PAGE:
|| Print ||
|Articles - March 2011|
|Wednesday, March 02, 2011|
Page 2 of 4
There is only one state bank in the nation, the Bank of North Dakota. It was established in 1919 to give farmers more control and greater access to capital. Ninety-two years later it has evolved into a 170-employee institution with $4.2 billion in assets and an impressive record of performance. “We’ve had record profits for seven years in a row,” says bank president Eric Hardmeyer.
Hardmeyer has run the bank for the past 10 years. As an indication of the importance of his role, his predecessor John Hoeven left to become first governor and later U.S. Senator.
Hardmeyer explains that the Bank of North Dakota is funded through captive deposits. All taxes and fees collected by state government funnel through the treasury into the state bank, rather than going out to bid with private banks. The state bank uses that money to fund state services and manage a $2.8 billion loan portfolio, partnering with community banks in the private sector to boost agriculture and small business.
If that sounds like socialism, well, it kind of is. And it has worked. North Dakota has the lowest unemployment rate in the nation. Property values did not fall there during the housing crash. The bank transferred $340 million back to the state in dividends over the past dozen years, but has not contributed any money for the current biennium because, amazingly, it is not needed. While Oregon and other states are struggling with billions of dollars in shortfalls, North Dakota enjoys a budget surplus.
Hardmeyer is quick to clarify that he doesn’t recommend that other states try to replicate his bank’s model. Asked what advice he has to offer to states considering it, he says: “You’d better staff it with bankers, not economic development folks. Or else you will have a very expensive, short-lived experiment… The other issue is to make sure you aren’t competing with the private sector.”
Linda Navarro, CEO of the Oregon Bankers Association, says the Bank of North Dakota resulted from a “quirk of history” that has little to do with modern realities. “For most community banks, the crux of their business is commercial lending,” she says. “They are looking for good business loans to make… They just need to make sure the loans can be repaid.”
Bill Humphreys, CEO of Corvallis-based Citizens Bank, says he has studied the North Dakota model and concluded that a state bank would be against the interests of the state and taxpayers. “I don’t see how a state-owned bank could enter the marketplace and all of a sudden start making loans that aren’t being made now,” he says. “Unless they decide they’re going to take on greater levels of risk.”
Humphreys and other bankers point out that one driving reason behind the financial meltdown was loose, easy credit without proper collateral. A state-run bank committed to lending to businesses would “share the consequences of higher risk with the taxpayers,” Humphreys says. “This is not a good time to do this. If you look at the state as a business, they are in such a deficit position that they have no business investing in anything.”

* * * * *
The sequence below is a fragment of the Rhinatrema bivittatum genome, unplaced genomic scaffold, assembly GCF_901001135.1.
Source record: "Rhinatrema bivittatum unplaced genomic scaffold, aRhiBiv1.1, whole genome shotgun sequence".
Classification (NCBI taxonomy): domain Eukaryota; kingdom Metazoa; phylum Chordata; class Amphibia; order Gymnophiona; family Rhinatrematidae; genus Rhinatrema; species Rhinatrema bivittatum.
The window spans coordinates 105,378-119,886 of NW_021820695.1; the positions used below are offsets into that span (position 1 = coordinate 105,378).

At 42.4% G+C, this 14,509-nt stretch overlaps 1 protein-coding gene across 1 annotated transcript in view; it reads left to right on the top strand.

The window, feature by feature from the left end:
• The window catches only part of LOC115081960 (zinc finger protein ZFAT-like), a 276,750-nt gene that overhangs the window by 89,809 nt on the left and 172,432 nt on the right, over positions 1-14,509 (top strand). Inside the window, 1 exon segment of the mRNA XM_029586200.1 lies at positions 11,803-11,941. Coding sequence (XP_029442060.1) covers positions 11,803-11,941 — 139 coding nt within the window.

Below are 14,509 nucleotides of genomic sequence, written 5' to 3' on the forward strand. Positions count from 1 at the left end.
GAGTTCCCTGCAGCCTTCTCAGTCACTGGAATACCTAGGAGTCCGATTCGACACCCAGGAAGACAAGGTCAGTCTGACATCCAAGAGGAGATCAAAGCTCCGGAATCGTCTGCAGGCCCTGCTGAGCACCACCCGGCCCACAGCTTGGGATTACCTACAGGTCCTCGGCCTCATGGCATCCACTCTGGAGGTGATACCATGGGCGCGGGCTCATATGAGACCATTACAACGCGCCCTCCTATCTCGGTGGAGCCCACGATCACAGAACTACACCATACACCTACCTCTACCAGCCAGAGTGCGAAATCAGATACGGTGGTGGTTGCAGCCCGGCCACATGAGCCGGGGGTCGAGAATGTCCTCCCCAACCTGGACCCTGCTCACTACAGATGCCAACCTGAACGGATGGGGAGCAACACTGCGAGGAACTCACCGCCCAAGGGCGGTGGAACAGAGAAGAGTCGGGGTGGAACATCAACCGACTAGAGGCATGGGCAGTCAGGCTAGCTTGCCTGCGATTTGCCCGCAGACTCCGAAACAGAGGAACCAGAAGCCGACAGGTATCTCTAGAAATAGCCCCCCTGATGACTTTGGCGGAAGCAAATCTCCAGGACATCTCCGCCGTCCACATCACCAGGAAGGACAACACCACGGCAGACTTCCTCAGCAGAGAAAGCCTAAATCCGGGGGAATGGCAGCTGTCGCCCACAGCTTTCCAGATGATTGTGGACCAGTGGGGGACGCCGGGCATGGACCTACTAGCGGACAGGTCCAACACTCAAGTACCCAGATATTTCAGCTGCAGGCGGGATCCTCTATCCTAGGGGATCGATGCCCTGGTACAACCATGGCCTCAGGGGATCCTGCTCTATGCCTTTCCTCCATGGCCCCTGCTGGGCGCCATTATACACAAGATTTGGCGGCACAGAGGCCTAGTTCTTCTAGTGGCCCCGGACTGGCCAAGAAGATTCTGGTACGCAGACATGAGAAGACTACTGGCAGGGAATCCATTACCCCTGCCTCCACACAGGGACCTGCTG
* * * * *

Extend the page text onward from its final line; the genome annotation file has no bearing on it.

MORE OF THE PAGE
Friday, September 12, 2014
BY TOM COX | OB BLOGGER
I often talk about what leaders can do. What about followers? If you’re a team member and you’d like to add positivity to your team, what might you do?
Wednesday, August 27, 2014
Kim Ierian, President of Concorde Career Colleges, and Deborah Edward, Executive Director of Business for Culture & the Arts, share their recent reads.
Sunday, October 12, 2014
BY LINDA BAKER
Cylvia Hayes, tabloid vs. watchdog journalism and the looming threat of a Cascadia earthquake.
Wednesday, October 08, 2014
BY LINDA BAKER | OB EDITOR
A Design Week panel discussion raises questions about how innovative we really are.
Monday, October 06, 2014
BY LINDA BAKER | OB EDITOR
Intel's manufacturing way station; Merkley's attack dog; Diamond Foods gets into the innovation business.
Wednesday, August 27, 2014
Tom Cox interviews Pete Friedes, author of "The 2R Manager," about becoming a Best Boss.
Thursday, August 28, 2014
OB Research Editor Kim Moore shares some pointers about the 100 Best Companies to Work For survey.
|The 100 Best Nonprofits to Work for in Oregon 2014|
|A Recipe for Success|
|Uber considers flu shot delivery service|
|P&G plans to exit Duracell|
|Target to offer free holiday shipping|
|Caterpillar gains after raising forecast|
|Dow Chemical profit up 44%|
|Boeing profit jumps 18%|
|Verizon posts higher Q3 revenue|
Is your business ready to join us in the call for action? This opening panel includes Oregon businesses who will discuss why they signed the Oregon Climate Declaration, the investments they are making to reduce carbon emissions, and how their actions are affecting their companies.
Get ready for two days of special events produced with the EPA, Portland Timbers and ISOS before and after the GoGreen Conference on October 16.
Finding a health insurance plan that makes both financial sense for the bottom line and provides choice for plan participants is a huge challenge for employers.
The right financing at the right time is critical for small businesses to succeed.
Among Oregon universities, Oregon Tech is special in the way it incorporates applied research into the curricula of every department.
More than 400 "Change Makers" will gather to invest in a socially sustainable community.